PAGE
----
US Department of Defense is warning soldiers to avoid drinking too many energy drinks.
While many soldiers are returning from the war on terrorism with PTSD, the US Department of Defense is asking for soldiers to cut back on too many energy drinks.
Posted on the official U.S. Defense Department Science blog, the U.S. Army provided warnings for soldiers to follow regarding energy drinks.
Some of the warnings included monitoring caffeine intake. For example, the Pentagon suggests for soldiers to add up the amount of caffeine they are consuming. In addition, to avoid consuming more than 200 mg every four hours.
The Army also warns soldiers that caffeinated drinks contains a lot of sugar and can cause weight gain. Furthermore, in the report the Army suggests that soldiers should avoid mixing alcohol and energy drinks.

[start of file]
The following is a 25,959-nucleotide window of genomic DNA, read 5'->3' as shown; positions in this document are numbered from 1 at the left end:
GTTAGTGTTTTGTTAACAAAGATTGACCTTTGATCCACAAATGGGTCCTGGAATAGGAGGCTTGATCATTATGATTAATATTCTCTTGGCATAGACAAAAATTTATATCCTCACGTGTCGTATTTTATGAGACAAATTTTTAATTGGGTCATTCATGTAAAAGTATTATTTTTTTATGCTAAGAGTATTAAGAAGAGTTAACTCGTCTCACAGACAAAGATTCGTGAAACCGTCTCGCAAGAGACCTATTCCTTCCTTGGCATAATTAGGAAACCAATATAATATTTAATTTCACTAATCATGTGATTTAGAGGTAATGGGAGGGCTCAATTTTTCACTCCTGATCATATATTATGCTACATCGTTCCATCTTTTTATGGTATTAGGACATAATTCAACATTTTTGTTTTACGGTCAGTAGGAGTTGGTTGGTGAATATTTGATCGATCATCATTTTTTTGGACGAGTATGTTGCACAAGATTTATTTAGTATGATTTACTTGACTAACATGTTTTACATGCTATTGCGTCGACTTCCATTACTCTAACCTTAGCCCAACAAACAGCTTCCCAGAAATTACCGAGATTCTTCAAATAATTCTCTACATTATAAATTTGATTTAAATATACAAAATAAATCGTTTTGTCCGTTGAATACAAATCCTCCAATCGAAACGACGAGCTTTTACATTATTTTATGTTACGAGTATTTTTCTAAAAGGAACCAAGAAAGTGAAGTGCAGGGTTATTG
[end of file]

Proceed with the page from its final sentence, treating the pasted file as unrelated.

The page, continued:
Do energy drinks actually help soldiers perform better?
A 2010 CDC study found that approximately 6% of young men in the military consume energy drinks every day. However, service members who consumed more than three or more caffeinated drinks a day were more likely to fall asleep on the job.
Moreover, a 2016 study published in the “Journal of Strength & Conditioning Research” titled “Effects of energy drinks on economy and cardiovascular measures” explained how caffeinated drinks impacted the body. Researchers found “no performance benefits” in the study. In addition, subjects in the study did experience higher blood pressure rates.
But, it is reasonable to believe that caffeinated drinks make soldiers feel better about themselves. A 2016 study published in the “Journal of Psychopharmacology” titled “Effects of the Red Bull® Energy Drink on cognitive function and mood in healthy young volunteers” examined the impact of Red Bull on the cognitive functions of young adults. The results of the study found Red Bull improved memory, accuracy and speed of working memory. In addition to improving alertness and reducing tiredness.